There are people who pop blood vessels over Supreme drops and then are people who pop blood vessels over Marvel movie releases. On November 29, tickets for Spider-Man: No Way Home went on sale and within minutes, domestic movie ticket sites began to crash as moviegoers rushed to snag seats for one of the most anticipated films of the year.
To no one’s surprise, buying tickets to the opening weekend of this movie event would be an uphill battle, with several ticketing sites including AMC, Fandango and Regal all crashing, and some company apps also failing. Tickets for opening weekend are even being scalped at ridiculous prices — with some sellers asking for a minimum bid of $10,000.
This has not been seen at the box office since 2019, when advanced tickets for titles like Avengers: Endgame and Star Wars: Episode IX — The Rise of Skywalker went on sale. The Spider-Man: No Way Home trailer became the most-watched video ever in 24 hours, beating Avengers: Endgame‘s record as the previous champion of Marvel movie hype.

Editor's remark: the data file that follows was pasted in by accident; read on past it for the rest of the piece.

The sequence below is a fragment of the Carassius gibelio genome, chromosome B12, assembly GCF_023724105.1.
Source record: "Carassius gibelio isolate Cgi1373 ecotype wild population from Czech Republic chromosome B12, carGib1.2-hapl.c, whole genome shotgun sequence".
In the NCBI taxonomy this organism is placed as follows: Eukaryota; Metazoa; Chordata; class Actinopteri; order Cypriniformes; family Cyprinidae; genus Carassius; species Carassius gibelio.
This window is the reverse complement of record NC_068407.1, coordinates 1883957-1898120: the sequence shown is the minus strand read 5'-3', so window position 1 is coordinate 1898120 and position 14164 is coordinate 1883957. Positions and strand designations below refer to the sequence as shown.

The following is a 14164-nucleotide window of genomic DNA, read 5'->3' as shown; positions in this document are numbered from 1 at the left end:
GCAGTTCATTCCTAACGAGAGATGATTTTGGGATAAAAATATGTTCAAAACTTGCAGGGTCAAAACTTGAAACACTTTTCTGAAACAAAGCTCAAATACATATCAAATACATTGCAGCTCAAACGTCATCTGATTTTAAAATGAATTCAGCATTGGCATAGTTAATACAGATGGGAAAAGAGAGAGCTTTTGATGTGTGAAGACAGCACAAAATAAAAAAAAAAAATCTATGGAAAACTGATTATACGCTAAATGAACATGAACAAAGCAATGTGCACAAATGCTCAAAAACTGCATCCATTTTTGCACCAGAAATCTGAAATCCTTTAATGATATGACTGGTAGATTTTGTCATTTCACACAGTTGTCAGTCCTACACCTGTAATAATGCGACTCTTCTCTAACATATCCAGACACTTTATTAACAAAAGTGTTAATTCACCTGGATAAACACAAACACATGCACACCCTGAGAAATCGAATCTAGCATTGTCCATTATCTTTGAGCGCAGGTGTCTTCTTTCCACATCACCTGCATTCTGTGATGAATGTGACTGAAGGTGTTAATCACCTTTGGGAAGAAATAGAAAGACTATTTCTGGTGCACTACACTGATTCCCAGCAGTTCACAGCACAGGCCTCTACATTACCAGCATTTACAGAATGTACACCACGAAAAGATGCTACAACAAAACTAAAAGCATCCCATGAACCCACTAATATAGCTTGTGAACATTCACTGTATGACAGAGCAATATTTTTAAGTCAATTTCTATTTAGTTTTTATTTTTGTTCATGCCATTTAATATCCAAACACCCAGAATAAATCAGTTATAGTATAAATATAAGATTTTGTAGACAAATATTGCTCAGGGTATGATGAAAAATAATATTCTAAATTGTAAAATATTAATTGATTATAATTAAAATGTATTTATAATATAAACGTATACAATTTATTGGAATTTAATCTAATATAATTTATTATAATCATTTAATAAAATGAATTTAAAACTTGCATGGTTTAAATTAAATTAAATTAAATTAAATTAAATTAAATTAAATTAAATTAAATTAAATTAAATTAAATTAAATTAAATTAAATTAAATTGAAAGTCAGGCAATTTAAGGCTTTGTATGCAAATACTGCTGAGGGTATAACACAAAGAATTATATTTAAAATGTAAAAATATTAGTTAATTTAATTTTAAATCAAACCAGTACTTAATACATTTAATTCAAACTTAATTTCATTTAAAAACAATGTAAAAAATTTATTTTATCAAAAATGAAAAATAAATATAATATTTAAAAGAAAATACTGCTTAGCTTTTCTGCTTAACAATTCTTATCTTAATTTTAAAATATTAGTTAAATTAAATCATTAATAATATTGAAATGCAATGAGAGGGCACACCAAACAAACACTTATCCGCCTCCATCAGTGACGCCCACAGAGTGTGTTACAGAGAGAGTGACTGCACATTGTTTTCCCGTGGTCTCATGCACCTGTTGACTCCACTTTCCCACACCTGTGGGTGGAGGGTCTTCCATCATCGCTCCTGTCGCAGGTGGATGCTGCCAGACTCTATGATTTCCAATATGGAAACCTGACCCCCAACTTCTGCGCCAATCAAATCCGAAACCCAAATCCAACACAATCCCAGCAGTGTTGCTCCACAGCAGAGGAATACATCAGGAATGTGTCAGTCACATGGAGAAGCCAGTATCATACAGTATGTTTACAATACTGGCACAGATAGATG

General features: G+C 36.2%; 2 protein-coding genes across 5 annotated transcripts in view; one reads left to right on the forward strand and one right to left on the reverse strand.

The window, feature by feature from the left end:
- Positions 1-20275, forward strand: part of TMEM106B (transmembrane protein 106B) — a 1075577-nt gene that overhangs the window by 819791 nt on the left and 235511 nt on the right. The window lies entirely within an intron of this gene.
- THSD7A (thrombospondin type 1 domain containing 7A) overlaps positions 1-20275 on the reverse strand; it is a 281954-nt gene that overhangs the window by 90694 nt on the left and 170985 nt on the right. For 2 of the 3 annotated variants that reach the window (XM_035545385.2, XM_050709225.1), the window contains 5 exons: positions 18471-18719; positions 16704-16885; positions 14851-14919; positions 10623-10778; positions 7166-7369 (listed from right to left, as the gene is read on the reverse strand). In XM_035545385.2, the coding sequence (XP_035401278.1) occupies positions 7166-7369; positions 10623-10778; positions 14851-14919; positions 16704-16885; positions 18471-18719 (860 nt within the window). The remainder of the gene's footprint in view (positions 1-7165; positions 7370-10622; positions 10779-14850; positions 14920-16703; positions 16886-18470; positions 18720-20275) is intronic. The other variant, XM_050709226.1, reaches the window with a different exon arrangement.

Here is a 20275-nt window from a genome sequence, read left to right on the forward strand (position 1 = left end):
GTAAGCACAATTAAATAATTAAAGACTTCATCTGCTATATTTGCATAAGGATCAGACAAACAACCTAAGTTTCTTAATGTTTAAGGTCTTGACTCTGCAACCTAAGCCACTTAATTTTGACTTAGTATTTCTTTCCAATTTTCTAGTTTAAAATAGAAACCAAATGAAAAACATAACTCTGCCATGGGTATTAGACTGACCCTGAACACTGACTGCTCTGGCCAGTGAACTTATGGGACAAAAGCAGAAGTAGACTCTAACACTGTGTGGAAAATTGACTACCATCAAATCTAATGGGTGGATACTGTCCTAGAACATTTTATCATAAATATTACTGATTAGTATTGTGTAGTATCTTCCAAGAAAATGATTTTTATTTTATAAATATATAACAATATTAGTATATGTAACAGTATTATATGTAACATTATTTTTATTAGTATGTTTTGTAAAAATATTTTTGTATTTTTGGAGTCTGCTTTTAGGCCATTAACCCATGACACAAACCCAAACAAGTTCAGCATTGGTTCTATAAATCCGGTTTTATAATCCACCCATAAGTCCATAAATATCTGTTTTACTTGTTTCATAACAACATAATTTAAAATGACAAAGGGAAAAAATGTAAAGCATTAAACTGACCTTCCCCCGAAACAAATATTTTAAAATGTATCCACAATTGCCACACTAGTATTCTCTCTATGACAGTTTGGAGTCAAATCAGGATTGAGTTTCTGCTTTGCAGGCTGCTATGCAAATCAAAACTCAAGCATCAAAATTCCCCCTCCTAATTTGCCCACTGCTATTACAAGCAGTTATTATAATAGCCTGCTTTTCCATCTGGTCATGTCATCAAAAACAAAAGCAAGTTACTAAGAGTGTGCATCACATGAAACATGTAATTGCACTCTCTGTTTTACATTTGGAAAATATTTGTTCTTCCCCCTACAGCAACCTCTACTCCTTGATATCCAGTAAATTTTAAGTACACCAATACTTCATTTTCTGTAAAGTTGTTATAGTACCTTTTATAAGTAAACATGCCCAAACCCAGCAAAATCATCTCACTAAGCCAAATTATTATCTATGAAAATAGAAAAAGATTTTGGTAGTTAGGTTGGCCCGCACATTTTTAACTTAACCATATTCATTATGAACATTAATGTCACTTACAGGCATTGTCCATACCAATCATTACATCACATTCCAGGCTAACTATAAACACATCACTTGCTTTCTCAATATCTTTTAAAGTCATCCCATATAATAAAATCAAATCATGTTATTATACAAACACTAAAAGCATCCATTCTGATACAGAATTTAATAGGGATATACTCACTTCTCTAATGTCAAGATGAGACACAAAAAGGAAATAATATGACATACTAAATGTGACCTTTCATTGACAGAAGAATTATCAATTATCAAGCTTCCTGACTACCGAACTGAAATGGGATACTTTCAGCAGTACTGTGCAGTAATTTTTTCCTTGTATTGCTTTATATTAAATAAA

“There are different tiers of intense fan demand when it comes to box office pre-sales, and this film is clearly showing it belongs near the top with a select few others,” said Shawn Robbins, chief analyst at BoxOffice.com. “For anyone who doubted the communal draw of the theatrical experience over the past two years, look to this enthusiasm for ‘Spider-Man’ as a major inflection point during the box office recovery period and the sign of a bright future ahead.”
The hype behind this movie isn’t without its merits. This movie marks the last of the Homecoming trilogy and boasts an impressive cast — spanning across three different Spider-Man universes. The return of classic villains from the Sam Raimi Spider-Man trilogy and The Amazing Spider-Man films — not to mention the rumored return of Tobey Maguire and Andrew Garfield as their respective Spider-Man iterations — is enough to pack theaters from wall-to-wall on opening weekend.
“It would be entirely fitting that a Spider-Man movie could potentially be the first pandemic-era release to break the $100 million opening weekend mark,” said Paul Dergarabedian, senior media analyst at Comscore, noting that Sam Raimi’s 2002 “Spider-Man” was the first film in the history of cinema to open to more than $100 million at the box office.
Spider-Man: No Way Home premieres in theaters on December 17.
Photo via Marvel and Sony Pictures